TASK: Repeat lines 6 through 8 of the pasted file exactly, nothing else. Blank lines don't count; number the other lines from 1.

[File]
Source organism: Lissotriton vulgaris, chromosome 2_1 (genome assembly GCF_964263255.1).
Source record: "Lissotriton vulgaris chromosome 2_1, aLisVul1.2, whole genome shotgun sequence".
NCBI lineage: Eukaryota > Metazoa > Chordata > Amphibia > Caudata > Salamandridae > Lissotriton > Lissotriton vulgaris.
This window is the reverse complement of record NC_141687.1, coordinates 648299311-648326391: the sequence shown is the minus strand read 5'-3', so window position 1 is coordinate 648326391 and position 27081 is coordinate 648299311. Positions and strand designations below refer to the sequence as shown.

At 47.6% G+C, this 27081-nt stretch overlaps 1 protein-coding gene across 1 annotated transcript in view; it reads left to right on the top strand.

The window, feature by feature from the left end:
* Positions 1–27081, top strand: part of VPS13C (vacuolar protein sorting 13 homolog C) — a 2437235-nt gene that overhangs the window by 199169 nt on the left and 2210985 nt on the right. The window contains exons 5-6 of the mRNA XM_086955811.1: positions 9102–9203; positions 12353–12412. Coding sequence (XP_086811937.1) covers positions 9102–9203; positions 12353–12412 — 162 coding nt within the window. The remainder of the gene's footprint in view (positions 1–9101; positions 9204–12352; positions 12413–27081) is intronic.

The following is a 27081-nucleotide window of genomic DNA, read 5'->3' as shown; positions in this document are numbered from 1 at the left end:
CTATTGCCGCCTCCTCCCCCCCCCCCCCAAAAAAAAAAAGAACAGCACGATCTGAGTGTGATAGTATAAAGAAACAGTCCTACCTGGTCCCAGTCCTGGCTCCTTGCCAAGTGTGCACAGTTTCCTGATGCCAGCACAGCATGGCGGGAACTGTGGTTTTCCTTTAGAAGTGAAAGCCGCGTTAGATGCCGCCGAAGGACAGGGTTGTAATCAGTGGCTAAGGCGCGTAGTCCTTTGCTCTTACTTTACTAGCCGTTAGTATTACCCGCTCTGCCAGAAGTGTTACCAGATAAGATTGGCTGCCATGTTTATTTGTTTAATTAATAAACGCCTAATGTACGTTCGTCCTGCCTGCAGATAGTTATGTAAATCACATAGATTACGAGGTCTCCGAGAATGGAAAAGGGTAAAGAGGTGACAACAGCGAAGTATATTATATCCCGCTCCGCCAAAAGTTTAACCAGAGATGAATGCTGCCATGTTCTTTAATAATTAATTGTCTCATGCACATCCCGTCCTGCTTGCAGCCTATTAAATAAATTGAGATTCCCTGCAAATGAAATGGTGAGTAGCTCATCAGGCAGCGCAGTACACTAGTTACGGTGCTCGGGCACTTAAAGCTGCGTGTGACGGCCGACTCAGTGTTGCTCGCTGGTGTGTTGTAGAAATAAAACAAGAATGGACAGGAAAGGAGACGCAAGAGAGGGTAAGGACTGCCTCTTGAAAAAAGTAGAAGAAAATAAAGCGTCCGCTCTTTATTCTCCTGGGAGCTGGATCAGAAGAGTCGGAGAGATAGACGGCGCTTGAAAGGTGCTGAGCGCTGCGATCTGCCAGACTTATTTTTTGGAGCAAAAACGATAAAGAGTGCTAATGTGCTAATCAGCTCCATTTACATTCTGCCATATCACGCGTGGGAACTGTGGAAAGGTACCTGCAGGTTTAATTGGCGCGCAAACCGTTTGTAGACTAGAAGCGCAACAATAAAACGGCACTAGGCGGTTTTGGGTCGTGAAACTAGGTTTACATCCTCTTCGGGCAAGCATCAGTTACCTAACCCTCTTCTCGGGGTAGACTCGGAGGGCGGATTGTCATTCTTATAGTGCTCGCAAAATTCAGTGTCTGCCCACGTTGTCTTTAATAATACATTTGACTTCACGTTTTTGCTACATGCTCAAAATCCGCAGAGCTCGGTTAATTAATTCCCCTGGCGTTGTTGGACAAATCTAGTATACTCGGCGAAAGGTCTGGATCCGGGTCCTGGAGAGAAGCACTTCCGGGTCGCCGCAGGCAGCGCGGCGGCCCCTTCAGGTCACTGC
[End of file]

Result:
The window, feature by feature from the left end:
* Positions 1–27081, top strand: part of VPS13C (vacuolar protein sorting 13 homolog C) — a 2437235-nt gene that overhangs the window by 199169 nt on the left and 2210985 nt on the right. The window contains exons 5-6 of the mRNA XM_086955811.1: positions 9102–9203; positions 12353–12412. Coding sequence (XP_086811937.1) covers positions 9102–9203; positions 12353–12412 — 162 coding nt within the window. The remainder of the gene's footprint in view (positions 1–9101; positions 9204–12352; positions 12413–27081) is intronic.

The following is a 27081-nucleotide window of genomic DNA, read 5'->3' as shown; positions in this document are numbered from 1 at the left end: